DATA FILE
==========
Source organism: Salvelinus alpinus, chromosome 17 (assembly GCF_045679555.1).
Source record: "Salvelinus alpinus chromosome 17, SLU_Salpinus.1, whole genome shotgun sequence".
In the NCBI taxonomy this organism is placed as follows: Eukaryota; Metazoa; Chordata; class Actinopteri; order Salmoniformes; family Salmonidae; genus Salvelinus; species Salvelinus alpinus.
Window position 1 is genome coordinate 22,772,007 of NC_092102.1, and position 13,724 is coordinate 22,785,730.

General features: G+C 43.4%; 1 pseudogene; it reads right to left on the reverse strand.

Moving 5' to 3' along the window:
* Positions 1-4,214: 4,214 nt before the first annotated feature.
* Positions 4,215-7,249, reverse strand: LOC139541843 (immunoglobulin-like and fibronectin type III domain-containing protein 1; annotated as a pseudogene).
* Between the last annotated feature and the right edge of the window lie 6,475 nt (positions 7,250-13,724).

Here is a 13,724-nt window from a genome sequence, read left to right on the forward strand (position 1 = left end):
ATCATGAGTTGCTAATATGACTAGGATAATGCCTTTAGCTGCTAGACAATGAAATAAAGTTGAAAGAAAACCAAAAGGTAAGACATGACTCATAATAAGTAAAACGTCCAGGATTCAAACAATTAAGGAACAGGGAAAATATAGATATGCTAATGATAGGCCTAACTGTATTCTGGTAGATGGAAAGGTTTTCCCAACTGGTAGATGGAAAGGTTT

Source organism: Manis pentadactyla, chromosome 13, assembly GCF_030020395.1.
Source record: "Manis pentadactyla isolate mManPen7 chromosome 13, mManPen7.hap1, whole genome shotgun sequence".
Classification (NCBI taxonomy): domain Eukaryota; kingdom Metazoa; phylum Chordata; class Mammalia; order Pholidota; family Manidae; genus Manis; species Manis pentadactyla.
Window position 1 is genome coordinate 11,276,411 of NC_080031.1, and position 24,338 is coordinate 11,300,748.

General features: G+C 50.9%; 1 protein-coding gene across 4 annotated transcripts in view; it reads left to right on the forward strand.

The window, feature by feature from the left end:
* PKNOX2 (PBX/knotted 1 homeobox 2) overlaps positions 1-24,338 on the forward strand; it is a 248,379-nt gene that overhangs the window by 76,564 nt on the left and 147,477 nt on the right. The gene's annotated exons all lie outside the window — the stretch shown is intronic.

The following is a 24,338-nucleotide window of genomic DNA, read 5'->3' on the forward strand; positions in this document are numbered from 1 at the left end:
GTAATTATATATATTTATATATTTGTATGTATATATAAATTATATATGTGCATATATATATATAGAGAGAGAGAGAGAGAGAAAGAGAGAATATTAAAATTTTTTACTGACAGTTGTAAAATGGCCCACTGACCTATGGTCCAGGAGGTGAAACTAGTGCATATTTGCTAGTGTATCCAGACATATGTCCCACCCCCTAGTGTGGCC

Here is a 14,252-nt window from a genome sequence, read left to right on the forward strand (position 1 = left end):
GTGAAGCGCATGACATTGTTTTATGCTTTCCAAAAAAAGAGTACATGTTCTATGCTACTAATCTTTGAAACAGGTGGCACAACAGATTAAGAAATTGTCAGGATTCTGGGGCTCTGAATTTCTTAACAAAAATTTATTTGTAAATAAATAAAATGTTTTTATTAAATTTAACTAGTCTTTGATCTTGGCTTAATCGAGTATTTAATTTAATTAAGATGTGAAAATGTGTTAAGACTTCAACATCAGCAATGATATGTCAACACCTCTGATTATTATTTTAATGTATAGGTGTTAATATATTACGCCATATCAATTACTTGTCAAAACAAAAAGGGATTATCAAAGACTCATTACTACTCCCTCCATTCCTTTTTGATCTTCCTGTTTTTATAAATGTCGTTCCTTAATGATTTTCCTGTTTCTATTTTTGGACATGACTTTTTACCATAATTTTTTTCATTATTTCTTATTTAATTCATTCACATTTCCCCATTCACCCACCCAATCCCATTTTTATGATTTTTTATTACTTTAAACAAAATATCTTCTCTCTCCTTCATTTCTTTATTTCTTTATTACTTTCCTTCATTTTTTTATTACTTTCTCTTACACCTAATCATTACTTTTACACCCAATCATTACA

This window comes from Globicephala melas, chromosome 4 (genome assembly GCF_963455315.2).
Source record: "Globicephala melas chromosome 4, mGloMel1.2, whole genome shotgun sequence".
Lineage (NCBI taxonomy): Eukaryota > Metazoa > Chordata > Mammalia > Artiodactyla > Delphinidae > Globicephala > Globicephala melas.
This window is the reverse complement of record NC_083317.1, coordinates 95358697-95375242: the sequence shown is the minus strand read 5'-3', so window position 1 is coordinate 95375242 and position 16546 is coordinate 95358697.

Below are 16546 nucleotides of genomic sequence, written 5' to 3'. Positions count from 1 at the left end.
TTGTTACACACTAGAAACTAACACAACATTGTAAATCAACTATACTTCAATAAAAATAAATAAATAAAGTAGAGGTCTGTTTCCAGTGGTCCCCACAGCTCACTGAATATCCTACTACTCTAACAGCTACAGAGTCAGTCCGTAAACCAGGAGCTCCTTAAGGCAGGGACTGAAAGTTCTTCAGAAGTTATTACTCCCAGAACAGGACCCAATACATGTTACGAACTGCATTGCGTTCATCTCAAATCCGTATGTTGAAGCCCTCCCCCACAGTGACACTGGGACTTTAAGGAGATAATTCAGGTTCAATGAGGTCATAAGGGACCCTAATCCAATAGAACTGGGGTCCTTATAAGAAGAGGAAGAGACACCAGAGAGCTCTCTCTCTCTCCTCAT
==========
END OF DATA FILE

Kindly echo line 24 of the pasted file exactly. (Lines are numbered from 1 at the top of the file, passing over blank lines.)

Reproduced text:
Source record: "Globicephala melas chromosome 4, mGloMel1.2, whole genome shotgun sequence".